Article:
Jan 01, 2011

Enforcement of Holdover Clauses #443

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By Brian Taylor,
Norton Rose Fulbright LLP

Commission under listing contracts has always been payable where a legally enforceable Contract of Purchase and Sale is entered into by the seller during the term of the contract.

In 1997, the Multiple Listing Contract was amended to expand the circumstances under which a commission is payable.

Section 5A(ii) of the Multiple Listing Contract now provides that commission is payable if:

  "a legally enforceable contract of sale between the Seller and a Buyer who is introduced to the Property or to the Seller by the Listing Brokerage, a Cooperating Brokerage or any other person including the Seller during the term of this Contract is entered into:
 a. within sixty (60) days after the expiration of the term of this Contract, or
 b. any time after the period described in (a) where the efforts of the Listing Brokerage or the Cooperating Brokerage where an effective cause;"

These "holdover" provisions continue to be considered and enforced by the courts.

In a recent case1, a seller entered into a Contract of Purchase and Sale more than sixty days after the expiration of the term of the Multiple Listing Contract.

The buyer had been introduced to the property and the seller during the term of the listing contract by a brokerage representing a prospective buyer.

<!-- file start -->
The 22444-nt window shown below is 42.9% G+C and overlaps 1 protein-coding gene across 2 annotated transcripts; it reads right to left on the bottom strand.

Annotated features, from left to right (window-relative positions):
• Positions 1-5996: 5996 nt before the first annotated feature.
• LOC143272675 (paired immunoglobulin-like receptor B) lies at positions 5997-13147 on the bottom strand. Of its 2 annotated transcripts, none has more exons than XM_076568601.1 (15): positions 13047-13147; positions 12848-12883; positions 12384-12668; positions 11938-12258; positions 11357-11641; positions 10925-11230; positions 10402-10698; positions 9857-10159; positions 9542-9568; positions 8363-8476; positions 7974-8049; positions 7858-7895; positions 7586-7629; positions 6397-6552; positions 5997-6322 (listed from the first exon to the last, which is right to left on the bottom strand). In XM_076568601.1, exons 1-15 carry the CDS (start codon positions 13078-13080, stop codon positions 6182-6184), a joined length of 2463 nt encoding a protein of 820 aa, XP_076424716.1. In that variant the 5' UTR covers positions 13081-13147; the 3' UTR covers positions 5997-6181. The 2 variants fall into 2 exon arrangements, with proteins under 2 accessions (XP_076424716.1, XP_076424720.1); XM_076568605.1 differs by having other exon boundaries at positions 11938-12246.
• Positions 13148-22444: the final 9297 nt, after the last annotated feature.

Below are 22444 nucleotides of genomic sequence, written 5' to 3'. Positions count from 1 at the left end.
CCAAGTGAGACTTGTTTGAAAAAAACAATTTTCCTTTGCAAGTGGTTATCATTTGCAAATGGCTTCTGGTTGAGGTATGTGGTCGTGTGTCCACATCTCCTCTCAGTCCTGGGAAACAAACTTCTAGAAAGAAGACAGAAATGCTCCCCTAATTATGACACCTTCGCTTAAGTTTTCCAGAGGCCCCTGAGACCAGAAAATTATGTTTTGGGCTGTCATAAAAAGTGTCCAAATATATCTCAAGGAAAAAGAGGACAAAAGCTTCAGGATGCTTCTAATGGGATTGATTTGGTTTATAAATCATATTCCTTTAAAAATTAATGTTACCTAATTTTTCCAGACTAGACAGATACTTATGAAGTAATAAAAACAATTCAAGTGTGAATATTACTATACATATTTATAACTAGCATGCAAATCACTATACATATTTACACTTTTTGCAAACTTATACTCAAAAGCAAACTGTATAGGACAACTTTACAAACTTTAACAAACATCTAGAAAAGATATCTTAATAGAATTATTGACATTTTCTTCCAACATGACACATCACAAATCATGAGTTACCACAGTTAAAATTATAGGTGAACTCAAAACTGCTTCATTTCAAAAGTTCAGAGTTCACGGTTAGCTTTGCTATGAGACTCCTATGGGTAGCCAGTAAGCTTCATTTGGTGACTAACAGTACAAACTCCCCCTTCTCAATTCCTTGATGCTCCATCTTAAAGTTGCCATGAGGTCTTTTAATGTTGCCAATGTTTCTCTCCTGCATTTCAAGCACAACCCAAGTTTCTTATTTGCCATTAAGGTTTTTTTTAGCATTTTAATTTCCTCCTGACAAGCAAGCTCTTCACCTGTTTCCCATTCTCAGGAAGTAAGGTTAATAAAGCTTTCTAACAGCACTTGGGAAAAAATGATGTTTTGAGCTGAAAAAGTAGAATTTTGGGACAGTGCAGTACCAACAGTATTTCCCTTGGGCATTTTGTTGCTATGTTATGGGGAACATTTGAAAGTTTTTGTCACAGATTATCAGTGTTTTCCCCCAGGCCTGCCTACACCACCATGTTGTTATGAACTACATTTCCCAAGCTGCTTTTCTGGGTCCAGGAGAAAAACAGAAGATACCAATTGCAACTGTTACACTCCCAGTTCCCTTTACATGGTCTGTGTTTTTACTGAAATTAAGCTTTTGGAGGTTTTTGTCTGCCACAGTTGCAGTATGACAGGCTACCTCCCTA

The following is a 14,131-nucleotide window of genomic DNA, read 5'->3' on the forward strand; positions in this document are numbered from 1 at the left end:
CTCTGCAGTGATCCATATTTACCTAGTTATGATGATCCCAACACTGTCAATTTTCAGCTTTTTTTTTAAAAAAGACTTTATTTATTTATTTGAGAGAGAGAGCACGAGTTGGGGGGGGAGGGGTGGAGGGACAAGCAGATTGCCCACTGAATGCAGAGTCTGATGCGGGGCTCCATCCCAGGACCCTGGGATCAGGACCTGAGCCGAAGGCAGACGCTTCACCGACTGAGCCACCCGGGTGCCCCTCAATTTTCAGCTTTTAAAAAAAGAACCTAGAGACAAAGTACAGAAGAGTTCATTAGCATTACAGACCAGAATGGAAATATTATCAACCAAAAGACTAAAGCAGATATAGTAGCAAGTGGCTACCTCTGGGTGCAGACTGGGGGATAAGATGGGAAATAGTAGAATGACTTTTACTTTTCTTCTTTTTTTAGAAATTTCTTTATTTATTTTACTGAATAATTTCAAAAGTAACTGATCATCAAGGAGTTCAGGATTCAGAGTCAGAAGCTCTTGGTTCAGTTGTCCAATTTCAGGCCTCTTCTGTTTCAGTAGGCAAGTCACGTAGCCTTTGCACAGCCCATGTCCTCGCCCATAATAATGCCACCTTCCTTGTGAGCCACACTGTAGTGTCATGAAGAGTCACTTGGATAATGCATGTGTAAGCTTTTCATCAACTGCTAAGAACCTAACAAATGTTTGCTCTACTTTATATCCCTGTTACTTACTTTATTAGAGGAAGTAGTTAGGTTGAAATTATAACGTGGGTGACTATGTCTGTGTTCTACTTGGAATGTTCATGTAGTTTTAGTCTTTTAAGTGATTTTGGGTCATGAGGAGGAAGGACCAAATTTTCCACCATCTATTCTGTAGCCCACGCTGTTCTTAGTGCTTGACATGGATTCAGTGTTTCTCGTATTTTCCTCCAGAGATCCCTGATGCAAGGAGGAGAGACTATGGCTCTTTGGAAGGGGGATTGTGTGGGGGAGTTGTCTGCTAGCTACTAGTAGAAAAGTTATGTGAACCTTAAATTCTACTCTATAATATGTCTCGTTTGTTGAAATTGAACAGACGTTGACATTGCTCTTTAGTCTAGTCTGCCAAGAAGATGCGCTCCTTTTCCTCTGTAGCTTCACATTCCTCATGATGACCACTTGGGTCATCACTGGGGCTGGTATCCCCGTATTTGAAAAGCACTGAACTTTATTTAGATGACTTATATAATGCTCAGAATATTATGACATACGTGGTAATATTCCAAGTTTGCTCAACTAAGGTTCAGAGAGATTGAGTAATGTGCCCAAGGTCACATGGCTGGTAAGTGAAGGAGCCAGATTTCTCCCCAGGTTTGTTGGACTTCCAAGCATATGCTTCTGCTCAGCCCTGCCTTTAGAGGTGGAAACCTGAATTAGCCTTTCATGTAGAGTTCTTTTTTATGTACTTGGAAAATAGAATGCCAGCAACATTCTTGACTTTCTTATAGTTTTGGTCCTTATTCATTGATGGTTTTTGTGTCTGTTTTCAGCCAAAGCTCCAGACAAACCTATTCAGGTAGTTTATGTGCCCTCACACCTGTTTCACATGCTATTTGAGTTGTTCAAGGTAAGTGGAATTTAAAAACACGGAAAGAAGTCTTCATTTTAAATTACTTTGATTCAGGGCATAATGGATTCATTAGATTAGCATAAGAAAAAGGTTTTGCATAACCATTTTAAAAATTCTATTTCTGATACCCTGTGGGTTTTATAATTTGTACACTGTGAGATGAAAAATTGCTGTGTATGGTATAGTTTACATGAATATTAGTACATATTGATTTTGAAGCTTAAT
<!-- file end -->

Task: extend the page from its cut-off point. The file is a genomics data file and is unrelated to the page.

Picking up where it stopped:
For reasons unrelated to the ultimate decision, the buyer's agent was not aware that the property was already listed on the Multiple Listing Service® (MLS®). The listing brokerage was not involved in the offer from that particular buyer. The sale completed and the buyer's agent was paid directly by the buyer.

Upon learning of the transaction, the listing brokerage sued the seller for commission owing under Section 5A(ii)(b) of the Multiple Listing Contract.

In considering whether commission was payable, the court confirmed that, "it is the interpretation of the [Multiple Listing Contract] that determines whether a commission is owing and not some concept of general expectation."

The court concluded that it was the buyer's agent and not the listing brokerage that was the effective cause of the sale. However, it concluded that the buyer's agent was a cooperating agent under the Multiple Listing Contract and, on the strict wording of the contract, the obligation of the seller to pay commission to the listing brokerage was triggered "as a result of the introduction of a purchaser during the listing agreement by a Cooperating Brokerage that is the effective cause of the sale."

REALTORS® and sellers should be mindful of the fact that courts will strive to enforce the specific terms of a clearly written contract.

 1. Scott v. Davies, 2010 BCSC 1479.

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Author profile photo
By Brian Taylor,
Norton Rose Fulbright LLP

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